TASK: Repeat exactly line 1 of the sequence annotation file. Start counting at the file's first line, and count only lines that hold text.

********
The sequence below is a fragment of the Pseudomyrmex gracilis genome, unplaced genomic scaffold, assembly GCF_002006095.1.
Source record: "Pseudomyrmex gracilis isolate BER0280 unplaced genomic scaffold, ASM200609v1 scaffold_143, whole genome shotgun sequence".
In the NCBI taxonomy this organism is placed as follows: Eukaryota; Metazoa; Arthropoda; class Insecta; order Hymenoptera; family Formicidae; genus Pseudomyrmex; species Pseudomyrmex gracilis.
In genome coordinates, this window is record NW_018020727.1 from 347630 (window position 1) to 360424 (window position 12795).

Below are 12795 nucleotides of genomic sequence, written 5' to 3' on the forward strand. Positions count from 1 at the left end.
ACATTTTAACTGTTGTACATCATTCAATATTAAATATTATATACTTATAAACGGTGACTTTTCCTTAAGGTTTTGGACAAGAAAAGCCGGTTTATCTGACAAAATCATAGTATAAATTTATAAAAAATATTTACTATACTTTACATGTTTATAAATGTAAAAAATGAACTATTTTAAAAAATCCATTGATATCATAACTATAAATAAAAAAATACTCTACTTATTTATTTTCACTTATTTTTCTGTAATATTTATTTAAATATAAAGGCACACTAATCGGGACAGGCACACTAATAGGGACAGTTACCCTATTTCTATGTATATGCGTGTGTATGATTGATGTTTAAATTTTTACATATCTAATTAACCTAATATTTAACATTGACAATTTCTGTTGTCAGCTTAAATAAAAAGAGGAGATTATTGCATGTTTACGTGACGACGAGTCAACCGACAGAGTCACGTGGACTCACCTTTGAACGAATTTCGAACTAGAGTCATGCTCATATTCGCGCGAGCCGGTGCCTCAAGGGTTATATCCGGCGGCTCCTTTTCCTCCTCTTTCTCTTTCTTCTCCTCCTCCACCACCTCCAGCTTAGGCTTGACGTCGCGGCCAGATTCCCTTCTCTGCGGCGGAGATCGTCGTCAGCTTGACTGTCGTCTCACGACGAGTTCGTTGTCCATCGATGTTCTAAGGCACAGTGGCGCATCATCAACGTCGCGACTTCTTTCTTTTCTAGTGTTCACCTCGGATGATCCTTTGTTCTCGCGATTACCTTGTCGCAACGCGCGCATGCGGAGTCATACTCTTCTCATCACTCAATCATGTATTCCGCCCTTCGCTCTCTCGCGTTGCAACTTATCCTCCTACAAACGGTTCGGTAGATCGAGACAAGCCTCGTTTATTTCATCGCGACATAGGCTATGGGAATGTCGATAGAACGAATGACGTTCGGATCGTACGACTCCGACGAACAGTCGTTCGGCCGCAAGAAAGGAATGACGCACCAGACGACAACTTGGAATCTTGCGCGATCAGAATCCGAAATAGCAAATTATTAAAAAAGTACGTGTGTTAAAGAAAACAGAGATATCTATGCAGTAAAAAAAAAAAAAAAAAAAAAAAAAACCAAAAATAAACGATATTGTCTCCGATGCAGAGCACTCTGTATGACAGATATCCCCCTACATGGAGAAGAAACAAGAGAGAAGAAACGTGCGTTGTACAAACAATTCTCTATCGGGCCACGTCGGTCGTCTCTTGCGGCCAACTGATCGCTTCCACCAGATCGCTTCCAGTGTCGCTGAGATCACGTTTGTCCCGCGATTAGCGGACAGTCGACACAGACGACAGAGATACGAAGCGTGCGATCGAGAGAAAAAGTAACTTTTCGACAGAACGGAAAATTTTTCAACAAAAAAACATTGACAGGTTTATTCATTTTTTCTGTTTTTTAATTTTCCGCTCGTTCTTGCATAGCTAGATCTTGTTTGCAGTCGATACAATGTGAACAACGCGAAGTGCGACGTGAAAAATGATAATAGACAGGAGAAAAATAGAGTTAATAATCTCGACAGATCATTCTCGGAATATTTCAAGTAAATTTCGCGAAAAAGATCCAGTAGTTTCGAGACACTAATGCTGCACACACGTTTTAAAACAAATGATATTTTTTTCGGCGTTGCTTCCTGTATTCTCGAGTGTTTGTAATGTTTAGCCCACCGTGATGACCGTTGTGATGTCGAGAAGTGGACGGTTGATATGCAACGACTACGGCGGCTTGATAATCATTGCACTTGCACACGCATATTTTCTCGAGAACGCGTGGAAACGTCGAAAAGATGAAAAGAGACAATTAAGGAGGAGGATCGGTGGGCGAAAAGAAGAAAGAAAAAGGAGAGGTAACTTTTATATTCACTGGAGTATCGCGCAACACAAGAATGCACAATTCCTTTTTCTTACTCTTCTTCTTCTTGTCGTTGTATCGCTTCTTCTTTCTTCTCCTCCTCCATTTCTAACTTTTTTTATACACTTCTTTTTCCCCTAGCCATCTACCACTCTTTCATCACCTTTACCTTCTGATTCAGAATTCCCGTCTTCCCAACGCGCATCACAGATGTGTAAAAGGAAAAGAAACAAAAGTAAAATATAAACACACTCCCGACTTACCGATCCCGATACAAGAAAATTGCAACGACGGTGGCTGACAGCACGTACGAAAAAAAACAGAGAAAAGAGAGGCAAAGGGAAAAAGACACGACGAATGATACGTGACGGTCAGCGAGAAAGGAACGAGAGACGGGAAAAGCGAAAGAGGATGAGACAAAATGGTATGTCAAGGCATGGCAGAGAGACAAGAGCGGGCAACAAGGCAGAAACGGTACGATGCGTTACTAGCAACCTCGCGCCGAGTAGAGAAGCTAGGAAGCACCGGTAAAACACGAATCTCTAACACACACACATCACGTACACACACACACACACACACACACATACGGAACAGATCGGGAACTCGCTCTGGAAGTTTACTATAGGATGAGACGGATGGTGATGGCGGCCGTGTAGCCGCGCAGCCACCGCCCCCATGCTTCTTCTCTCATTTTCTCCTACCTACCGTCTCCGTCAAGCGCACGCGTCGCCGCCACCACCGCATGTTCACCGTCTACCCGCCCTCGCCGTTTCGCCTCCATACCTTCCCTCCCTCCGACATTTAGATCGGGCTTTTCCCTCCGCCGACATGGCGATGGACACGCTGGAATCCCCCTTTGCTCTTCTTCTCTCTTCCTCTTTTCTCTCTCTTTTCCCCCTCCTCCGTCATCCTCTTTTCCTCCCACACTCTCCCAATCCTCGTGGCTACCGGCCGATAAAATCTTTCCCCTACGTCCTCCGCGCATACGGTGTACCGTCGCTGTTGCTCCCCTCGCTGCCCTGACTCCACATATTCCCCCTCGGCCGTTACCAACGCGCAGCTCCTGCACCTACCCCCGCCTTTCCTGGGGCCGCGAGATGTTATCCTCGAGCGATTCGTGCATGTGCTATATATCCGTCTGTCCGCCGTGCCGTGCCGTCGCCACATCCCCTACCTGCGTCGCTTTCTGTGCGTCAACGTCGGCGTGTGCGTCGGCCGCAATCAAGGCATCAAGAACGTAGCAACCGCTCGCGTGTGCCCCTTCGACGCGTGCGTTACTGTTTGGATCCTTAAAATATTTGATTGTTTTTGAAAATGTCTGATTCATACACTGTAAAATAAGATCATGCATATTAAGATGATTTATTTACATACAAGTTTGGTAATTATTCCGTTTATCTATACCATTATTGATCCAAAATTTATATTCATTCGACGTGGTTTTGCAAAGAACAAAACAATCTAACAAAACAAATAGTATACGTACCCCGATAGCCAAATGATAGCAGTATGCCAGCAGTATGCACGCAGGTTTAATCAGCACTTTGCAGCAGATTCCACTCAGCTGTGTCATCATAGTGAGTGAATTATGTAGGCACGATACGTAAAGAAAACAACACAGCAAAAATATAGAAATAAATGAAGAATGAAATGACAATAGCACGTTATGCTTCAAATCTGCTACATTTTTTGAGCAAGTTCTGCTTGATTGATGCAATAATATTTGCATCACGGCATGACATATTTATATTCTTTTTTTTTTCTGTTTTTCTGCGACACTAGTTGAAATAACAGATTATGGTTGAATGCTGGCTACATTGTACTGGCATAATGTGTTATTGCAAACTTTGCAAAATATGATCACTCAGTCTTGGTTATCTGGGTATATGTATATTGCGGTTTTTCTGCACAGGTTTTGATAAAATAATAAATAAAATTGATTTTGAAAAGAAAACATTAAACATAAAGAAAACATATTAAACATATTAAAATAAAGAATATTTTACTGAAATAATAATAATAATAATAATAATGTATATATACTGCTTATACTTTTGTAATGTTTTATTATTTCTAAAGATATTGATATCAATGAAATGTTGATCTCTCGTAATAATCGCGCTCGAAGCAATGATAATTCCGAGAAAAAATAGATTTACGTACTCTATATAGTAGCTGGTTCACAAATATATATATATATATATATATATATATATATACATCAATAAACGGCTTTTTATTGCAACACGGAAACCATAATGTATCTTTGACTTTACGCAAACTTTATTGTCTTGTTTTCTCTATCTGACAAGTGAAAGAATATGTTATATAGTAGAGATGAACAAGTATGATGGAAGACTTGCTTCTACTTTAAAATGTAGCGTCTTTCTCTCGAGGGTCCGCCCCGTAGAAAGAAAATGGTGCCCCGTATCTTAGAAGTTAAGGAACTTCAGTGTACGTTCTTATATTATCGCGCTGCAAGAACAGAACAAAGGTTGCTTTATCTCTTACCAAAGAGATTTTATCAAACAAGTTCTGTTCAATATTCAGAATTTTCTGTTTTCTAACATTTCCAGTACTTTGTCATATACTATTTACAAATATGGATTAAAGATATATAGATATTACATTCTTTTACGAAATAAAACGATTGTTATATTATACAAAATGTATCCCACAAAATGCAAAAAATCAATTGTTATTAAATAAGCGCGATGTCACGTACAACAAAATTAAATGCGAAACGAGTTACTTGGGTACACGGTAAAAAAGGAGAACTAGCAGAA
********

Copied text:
The sequence below is a fragment of the Pseudomyrmex gracilis genome, unplaced genomic scaffold, assembly GCF_002006095.1.